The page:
Jump to Content

Ahmadi inspires refugees at Afghan Youth Forum

by Rosanna Galvin

Aref Ahmadi (far right) with fellow panellists at the Afghan Youth ForumHis own experience as an Afghan refugee in Australia has inspired UniSA student Aref Ahmadi (pictured far right), to get involved in Adelaide’s refugee and migrant communities, most recently participating in the Afghan Youth Forum on Active Citizenship at the Hawke Centre.

The inaugural event, supported by UniSA’s International Centre for Muslim and non-Muslim Understanding and UnitingCare Wesley Port Adelaide Inc, was an opportunity for young Afghan people in South Australia to collectively identify the challenges young Afghan people face and workshop potential solutions.

A Bachelor of Commerce student, Ahmadi was invited to be a panellist on the day, representing the government sector due to his work as a youth support worker at Multicultural SA.

He said Afghan refugees face many challenges when they arrive in Australia and the forum was a chance to share experiences and find a way to break down barriers when settling into Australia.

“Most Afghan youth experience a huge culture shock when they arrive in Australia. The language barrier is very difficult,” Ahmadi said.

“At the forum, we discussed one of the challenges most of us face, which is connecting with Australians and becoming part of the Australian community. A recurring suggestion was to create shared activities, such as a sport, where young Afghan people are able to mix with the wider community.

“What helped me feel settled in Australia was playing a sport. I started to play tennis at my local club (Grange Lawn Tennis Club) and felt welcome straight away. I had never played tennis before but everyone was happy to introduce themselves and embrace me.”

Ahmadi is now a coach at Grange Lawn Tennis Club’s Advantage Refugees Program, which uses tennis as a way to engage with young refugees in the community. While Ahmadi was the club’s first refugee player, the program, which won a Recreation and Sport Industry Award for Building Communities in 2010, now has refugee participants from all over the world.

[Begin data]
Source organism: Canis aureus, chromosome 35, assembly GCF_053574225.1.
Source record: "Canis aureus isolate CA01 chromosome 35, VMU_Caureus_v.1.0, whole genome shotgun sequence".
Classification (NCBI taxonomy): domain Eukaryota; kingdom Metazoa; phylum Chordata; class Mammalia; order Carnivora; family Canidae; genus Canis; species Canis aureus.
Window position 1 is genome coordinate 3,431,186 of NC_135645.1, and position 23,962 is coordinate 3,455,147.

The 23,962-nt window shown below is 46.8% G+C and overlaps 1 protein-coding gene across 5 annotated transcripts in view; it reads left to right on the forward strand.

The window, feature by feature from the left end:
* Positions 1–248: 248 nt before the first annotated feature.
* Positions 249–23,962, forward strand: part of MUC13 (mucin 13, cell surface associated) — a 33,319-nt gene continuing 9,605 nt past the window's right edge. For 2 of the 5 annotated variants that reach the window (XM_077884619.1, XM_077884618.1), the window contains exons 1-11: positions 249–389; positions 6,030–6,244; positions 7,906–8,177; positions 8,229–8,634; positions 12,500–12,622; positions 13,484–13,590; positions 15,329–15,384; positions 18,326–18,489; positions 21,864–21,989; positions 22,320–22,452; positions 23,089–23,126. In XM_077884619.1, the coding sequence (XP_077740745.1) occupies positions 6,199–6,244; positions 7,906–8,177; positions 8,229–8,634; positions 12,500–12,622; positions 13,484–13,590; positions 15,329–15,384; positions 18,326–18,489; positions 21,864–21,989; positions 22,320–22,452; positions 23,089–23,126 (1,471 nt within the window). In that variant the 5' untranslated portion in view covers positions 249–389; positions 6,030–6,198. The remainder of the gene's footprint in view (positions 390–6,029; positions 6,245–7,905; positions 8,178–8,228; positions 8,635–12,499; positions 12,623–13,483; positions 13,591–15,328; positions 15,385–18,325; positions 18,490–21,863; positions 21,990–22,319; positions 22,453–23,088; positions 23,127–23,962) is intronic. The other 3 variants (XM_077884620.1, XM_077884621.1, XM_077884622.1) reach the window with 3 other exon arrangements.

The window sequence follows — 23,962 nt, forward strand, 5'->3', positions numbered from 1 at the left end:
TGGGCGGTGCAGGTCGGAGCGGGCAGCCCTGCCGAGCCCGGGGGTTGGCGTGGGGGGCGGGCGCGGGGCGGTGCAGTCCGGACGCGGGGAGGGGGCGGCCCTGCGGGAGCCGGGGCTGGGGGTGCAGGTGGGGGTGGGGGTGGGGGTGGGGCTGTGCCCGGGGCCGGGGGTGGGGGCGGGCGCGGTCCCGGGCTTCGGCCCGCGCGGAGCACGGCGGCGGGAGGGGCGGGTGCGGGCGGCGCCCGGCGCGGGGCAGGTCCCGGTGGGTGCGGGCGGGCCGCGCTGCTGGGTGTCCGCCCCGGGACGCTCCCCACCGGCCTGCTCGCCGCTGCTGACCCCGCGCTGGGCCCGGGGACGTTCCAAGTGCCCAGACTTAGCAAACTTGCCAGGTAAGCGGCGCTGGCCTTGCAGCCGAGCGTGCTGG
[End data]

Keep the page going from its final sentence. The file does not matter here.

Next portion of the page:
The Advantage Refugees Program is just one of many community initiatives Ahmadi has been active in since his arrival to Australia from Afghanistan in 2005. The third year student, who will participate in a Global Experience student exchange to Germany later his year, is a U-Buddy at UniSA, assisting students with their enrolments. He is also involved in the Association of Australian Tertiary Students from Afghanistan, and recently lodged an application to begin a UniSA Afghan Student Network to engage with the approximately 85 Afghan students on UniSA campuses.

Ahmadi said he was motivated to give back to the community after his own positive experiences with community programs when he first arrived in Australia as a refugee.

“I came to Australia as a refugee in 2005. At first I struggled with the culture and did not feel like I belonged here,” he said.

“But I have found Australians to be very welcoming and interested in getting to know Afghan people. I have been here seven years now and really feel like I belong to the Australian community. Now it is my turn to give back.

“When I talk to newly arrived refugees and migrants, I encourage them to take every opportunity that’s available to them. It is important to be open-minded and to not judge things as wrong or right, just look at them as different.”

As a panellist at the Afghan Youth Forum last month, Ahmadi addressed approximately 160 attendees, including 130 young Afghan people from local high schools, His Excellency Lieutenant Governor Hieu Van Le, government officials and community representatives.

Several academics from the International Centre for Muslim and non-Muslim Understanding also attended the event, including Director of the Centre for Muslim and non-Muslim Understanding, Prof Salman Sayyid and Dr Nahid Kabir who spoke to the audience about the history of Afghan people in Australia.

To find out about future events at the International Centre for Muslim and non-Muslim Understanding, click here.

Understanding wins the prize

The award will generate conversations between people of faith and non-faith. Nominations are now open for Australia’s first Award for Muslim and non-Muslim Understanding, developed in conjunction with the Australia Day Council.

The award is open to people of any or no religious affiliation and will be presented to a person or organisation that has made an outstanding contribution to furthering understanding between Muslim and non-Muslim people.

The aim of the award is to recognise good practice, but also help generate conversations between people of faith and non-faith. The award is a part of one of the key priorities of the Centre: to be an agent for change for better understanding between Muslims and non-Muslims.

Nominations for the awards are open until August 31. The nomination forms are available online.